You just sat down to enjoy the perfect shrimp appetizer as the sea bass finishes off on the grill. But do you know where that seafood actually came from or how it was caught? Sustainable seafood is becoming more and more of a concern to Canadians and from fresh seafood to frozen you could be eating seafood that is causing serious issues for the environment or that has been raised on farms using undesirable methods that can cause harm to both you and the environment. Here is an overview of sustainable seafood and what to look for when you are at your local fish monger or grocery store.
Aquaculture is the process of farming fresh seafood. In Canada we depend on commercial sea fisheries for the majority of our fish. In fact fisheries account for 70 percent of our seafood. However, 28 percent is from aquaculture and the remaining 2 percent is from fresh water resources. Of these three methods only aquaculture has growth potential as it offers a sustainable opportunity in which fish can be raised and consumed much the same as livestock is for meat. Unfortunately, aquaculture can have a negative impact not only on the environment, but on you as well. Responsible aquaculture must take several precautions including:
- The fish must not be eating more seafood then they are actually producing
- The fish must be kept in safe pens so they are unable to escape into the wild where they can compete with natural fish for food as well as breed with them
- Open net pens can also transfer disease into the wild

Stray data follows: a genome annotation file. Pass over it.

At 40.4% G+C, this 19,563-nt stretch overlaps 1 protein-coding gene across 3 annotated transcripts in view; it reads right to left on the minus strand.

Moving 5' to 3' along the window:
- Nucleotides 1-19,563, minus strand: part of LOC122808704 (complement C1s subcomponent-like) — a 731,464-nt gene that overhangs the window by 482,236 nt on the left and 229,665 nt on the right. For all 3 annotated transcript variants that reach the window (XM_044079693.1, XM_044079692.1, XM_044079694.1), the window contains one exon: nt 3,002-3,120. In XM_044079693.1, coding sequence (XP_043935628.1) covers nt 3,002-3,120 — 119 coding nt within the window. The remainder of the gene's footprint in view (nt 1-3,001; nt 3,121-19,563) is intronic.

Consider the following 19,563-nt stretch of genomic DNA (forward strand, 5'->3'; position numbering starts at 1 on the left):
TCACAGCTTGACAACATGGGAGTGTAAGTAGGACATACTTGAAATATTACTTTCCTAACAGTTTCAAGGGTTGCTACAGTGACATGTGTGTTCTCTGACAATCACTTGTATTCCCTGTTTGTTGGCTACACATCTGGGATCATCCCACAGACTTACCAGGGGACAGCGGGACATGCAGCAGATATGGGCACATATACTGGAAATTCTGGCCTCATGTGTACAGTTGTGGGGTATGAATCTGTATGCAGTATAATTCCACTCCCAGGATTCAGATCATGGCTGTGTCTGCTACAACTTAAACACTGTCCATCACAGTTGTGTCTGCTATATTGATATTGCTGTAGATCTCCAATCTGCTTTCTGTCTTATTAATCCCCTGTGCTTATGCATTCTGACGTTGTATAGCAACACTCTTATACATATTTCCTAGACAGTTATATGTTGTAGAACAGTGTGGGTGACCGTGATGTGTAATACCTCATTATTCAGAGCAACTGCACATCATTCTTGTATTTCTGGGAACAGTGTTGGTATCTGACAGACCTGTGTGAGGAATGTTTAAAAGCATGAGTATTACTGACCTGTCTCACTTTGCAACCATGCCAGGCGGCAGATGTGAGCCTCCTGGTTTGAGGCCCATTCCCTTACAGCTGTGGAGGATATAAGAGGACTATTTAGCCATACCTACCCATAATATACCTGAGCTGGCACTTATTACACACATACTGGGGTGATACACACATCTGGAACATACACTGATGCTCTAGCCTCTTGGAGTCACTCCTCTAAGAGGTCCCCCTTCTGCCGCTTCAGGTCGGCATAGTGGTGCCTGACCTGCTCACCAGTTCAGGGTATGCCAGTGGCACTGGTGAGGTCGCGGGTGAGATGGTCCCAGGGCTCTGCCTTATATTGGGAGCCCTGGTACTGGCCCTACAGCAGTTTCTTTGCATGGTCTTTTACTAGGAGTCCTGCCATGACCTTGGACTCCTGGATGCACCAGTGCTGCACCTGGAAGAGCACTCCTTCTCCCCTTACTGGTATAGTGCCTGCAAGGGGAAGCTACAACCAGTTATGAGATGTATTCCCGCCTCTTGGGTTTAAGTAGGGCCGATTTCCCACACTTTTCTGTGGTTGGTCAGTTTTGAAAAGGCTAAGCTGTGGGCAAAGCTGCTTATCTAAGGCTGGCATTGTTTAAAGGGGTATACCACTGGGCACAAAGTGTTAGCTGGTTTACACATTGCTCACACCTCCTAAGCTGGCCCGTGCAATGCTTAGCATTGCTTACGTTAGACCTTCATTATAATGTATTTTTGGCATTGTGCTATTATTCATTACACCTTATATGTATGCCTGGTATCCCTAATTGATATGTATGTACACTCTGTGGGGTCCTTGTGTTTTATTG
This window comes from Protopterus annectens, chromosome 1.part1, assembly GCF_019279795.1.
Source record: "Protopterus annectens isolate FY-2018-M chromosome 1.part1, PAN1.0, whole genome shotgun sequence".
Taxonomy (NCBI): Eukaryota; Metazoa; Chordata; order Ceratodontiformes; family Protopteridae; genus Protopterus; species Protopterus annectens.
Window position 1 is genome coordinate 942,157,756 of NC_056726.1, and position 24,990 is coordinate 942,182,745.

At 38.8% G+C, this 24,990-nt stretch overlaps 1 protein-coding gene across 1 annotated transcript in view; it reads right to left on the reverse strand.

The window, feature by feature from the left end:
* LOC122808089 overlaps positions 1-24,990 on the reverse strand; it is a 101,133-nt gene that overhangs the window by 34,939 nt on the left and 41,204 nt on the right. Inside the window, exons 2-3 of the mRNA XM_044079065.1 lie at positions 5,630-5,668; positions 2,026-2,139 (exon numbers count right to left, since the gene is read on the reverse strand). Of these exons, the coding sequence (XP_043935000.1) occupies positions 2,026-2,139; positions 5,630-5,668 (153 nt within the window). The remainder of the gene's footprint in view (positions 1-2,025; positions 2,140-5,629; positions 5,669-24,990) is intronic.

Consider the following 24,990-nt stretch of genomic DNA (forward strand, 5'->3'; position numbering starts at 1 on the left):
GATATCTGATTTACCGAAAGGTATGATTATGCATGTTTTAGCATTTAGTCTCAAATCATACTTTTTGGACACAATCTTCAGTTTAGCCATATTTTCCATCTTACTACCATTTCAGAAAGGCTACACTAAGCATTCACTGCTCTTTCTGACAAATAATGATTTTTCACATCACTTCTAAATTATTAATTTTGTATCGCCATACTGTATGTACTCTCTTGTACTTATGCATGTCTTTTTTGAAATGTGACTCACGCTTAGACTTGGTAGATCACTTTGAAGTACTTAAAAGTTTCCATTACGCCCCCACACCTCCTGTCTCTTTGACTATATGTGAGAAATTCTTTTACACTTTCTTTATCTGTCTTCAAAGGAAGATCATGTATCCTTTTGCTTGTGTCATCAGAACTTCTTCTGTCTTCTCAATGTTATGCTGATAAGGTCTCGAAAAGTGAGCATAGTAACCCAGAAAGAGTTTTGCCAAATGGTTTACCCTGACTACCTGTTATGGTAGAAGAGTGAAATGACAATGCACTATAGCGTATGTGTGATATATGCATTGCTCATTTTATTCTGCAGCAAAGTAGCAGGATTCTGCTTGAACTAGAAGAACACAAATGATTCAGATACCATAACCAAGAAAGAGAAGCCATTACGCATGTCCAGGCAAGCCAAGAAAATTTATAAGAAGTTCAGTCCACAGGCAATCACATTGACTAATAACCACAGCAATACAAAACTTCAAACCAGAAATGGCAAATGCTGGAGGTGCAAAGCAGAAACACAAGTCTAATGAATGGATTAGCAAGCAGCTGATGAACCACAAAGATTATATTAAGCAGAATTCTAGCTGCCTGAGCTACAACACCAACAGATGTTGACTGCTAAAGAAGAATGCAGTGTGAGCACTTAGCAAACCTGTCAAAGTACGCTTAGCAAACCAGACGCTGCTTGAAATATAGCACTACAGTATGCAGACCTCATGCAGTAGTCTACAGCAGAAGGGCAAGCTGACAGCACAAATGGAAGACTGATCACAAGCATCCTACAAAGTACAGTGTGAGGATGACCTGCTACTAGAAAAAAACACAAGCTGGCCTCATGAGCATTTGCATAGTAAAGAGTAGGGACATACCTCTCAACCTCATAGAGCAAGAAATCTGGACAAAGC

- Netted aquaculture should be kept away from marine habitats that are endangered or that are home to endangered species to avoid the transfer of disease both for plant life and fish
- Aquaculture must be properly managed to ensure none of the above hazards are taking place
Fin to Fork Traceability
Although many countries have embraced the fin to fork or fish to fork concept, Canada is quite a ways behind the times in comparison. Many feel this is because commercial fishing is a multi-billion dollar industry. Consumers are concerned about where their seafood comes from for a number of reasons from mislabeling of product to the potential for allergies as well as food contaminants. Traceability allows consumers to find out where their seafood originated in order to make an informed decision on the products they buy. Traceability looks to sustainable and responsible fishing methods so people can make eco-conscious purchases be it for their own consumption or by restaurant owners supporting the fin to fork movement.
A reliable resource for Canadians interested in finding out about the fish they are purchasing is seachoice.org. They are dedicated to helping both consumers and businesses find “ocean friendly” sustainable seafood. They use a simple rating system with “Best Choice” indicating the seafood has been deemed the most sustainable and eco-friendly. Items rated “Some Concerns” should not be eaten as often and last but not least the unmistakable “Avoid” list indicates the seafood is caught in a manner that is damaging to the environment and should not be purchased at all.
Buying sustainable choices means you are eating seafood using either sustainable aquaculture methods that are safe for the environment or that have been caught using fishing methods that will cause the least impact on the ocean’s wildlife.